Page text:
It’s Not the End, It’s Just an Intermission: Cara Greene Epstein (Transcript)

Full text of writer and director Cara Greene Epstein’s talk: It’s Not the End, It’s Just an Intermission at TEDxWrigleyville conference.

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TRANSCRIPT:

Cara Greene Epstein – Writer & Director

“Oh, for a muse of fire that would ascend

The brightest heaven of invention!

A kingdom for a stage, princes to act,

And monarchs to behold the swelling scene!”

Though, to be totally honest, right now, I’d settle for a real school day, a night out and a hug from a friend. I do have to admit that Wrigley Field does make a pretty awesome stage, though.

The words that I spoke at the beginning, “O for a Muse of fire,” et cetera, are Shakespeare’s. He wrote them as the opening to his play “Henry V,” and they’re are also quite likely the first words ever spoken on the stage of the Globe Theater in London, when it opened in 1599.

The Globe would go on to become the home for most of Shakespeare’s work, and from what I hear, that Shakespeare guy was pretty popular.

But despite his popularity, just four years later, in 1603, The Globe would close for an extended period of time in order to prevent the spreading and resurgence of the bubonic plague. In fact, from 1603 to 1613, all of the theaters in London were closed on and off again for an astonishing 78 months.

Here in Chicago, in 2016, new theaters were opening as well. The Steppenwolf had just opened its 1,700 theater space. The Goodman, down in the Loop, had just opened its new Center for Education and Engagement. And the Chicago Shakespeare Theater had just started construction on its newest theater space, The Yard.

Today, all of those theaters, as well as the homes of over 250 other theater companies across Chicago, are closed due to COVID-19. From Broadway to LA, theaters are dark, and we don’t know when or if the lights are ever going to come on again.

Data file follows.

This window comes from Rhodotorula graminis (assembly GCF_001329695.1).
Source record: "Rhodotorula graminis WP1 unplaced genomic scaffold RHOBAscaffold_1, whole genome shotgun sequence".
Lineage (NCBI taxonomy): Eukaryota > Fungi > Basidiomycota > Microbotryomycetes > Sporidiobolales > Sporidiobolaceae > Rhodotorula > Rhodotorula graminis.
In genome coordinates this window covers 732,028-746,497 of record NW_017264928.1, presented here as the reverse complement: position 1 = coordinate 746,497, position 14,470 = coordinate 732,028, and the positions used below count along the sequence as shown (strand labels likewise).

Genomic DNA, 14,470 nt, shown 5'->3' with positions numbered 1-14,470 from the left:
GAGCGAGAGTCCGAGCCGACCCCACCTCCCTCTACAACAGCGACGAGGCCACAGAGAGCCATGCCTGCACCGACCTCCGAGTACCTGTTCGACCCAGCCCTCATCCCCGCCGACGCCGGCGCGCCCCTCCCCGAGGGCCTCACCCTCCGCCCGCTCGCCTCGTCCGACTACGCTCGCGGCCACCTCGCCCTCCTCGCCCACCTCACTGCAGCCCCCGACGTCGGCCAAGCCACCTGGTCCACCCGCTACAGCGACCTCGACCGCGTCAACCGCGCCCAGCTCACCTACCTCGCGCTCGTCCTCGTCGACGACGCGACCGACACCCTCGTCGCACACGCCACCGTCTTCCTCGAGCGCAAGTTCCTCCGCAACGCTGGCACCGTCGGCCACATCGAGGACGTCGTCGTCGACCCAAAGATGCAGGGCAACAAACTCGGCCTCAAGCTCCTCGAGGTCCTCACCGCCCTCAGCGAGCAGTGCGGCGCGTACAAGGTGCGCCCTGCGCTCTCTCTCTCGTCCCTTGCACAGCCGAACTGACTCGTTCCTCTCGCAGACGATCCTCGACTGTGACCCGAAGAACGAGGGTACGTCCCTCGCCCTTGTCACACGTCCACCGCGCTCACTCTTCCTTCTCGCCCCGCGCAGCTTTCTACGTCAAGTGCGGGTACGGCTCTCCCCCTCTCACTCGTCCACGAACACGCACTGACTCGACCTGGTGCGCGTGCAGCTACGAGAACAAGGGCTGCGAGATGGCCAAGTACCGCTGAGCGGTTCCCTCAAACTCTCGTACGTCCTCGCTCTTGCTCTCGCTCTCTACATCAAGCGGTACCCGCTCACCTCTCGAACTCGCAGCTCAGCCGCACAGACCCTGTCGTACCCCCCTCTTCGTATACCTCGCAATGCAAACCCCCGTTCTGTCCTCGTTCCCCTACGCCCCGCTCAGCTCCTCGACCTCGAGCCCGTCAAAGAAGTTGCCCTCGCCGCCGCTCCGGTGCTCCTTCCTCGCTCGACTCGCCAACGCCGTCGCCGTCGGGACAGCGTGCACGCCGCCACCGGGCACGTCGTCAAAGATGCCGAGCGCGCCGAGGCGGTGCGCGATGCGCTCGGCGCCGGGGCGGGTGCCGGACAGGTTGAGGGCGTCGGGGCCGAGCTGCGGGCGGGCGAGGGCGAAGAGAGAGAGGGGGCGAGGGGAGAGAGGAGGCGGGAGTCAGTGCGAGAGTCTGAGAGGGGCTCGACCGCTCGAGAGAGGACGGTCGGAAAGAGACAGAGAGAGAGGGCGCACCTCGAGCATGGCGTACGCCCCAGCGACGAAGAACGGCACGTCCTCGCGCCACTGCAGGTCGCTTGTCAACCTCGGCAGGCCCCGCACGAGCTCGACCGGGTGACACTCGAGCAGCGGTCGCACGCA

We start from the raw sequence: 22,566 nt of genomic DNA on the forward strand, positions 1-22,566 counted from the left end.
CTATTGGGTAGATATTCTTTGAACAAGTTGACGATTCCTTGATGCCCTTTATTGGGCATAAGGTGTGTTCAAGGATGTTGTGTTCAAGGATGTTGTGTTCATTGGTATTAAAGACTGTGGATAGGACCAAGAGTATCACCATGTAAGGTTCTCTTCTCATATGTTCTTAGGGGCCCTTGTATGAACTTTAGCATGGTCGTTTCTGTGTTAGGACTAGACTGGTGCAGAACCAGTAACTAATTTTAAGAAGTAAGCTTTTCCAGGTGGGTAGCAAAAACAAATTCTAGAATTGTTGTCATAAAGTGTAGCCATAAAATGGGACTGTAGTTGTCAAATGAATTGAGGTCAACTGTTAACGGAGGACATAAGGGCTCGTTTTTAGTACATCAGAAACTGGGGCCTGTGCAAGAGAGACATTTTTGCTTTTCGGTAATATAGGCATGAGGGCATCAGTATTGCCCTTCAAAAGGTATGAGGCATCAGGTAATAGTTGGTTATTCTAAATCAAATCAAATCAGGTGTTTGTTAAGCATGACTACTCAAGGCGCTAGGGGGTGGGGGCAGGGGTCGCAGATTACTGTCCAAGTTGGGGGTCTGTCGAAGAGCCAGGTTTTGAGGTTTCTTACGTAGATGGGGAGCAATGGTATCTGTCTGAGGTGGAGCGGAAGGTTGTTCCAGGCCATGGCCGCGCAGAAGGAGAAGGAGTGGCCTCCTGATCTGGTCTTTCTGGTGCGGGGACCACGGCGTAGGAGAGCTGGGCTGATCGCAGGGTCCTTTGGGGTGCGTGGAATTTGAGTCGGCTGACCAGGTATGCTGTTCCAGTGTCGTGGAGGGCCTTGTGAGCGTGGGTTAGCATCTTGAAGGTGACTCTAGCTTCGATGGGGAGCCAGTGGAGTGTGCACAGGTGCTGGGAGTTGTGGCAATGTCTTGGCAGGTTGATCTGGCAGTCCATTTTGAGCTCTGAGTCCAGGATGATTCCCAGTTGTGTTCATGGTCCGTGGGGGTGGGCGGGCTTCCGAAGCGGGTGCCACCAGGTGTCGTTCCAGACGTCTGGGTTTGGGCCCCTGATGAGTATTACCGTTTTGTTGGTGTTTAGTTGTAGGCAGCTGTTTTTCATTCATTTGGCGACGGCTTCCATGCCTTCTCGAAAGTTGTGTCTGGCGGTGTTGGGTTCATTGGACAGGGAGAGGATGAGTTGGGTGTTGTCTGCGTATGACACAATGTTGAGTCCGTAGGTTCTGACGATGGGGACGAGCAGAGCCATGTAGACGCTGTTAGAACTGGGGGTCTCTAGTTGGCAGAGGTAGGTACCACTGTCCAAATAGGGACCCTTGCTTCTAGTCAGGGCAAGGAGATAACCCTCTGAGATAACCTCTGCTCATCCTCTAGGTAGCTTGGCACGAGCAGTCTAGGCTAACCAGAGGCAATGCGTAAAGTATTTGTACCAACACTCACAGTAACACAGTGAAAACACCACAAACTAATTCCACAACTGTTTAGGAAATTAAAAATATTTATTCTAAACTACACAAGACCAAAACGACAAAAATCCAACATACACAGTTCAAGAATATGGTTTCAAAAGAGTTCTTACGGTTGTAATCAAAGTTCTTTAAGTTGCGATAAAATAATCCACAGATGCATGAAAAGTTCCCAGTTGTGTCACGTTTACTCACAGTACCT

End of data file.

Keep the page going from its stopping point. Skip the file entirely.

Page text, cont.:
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That means that tens of thousands of theater artists are out of work, from actors and directors to stage managers, set builders, costume designers… It’s not like it’s an easy time to go wait tables. It’s a hard time for the theater, and it’s a hard time for the world.

But while theaters may be dark, theater as an art form has the potential to shine a light on how we can process and use this time apart to build a brighter, more equitable, healthier future together.

Theater is the oldest art form we humans have. We know that the Greeks were writing plays as early as the 5th century BC, but theater goes back before that. It goes back before we learned to write, to call-and-response around fires and — who knows? — maybe before we learn to build fire itself.

Theater has outlasted empires, weathered wars and survived plagues. In the early 1600s, theaters were closed over 60% of the time in London, and that’s still looked at as one of the most fertile and innovative periods of time in Western theater history. The plays that were written then are still performed today over 400 years later.

Unfortunately, in the early 1600s, a different plague was making its way across the ocean, and it hit the shores of what would be called “America” in 1619, when the first slave ships landed in Jamestown, Virginia. Racism is an ongoing plague in America. But many of us in the theater like to think we’re not infected or that we are at worst asymptomatic.

But the truth is, our symptoms have been glaring onstage and off. We have the opportunity to use this intermission caused by one plague to work to cure another. We can champion a theater that marches, protests, burns, builds. We can reimagine the way our theaters and institutions work to make them more reflective and just.

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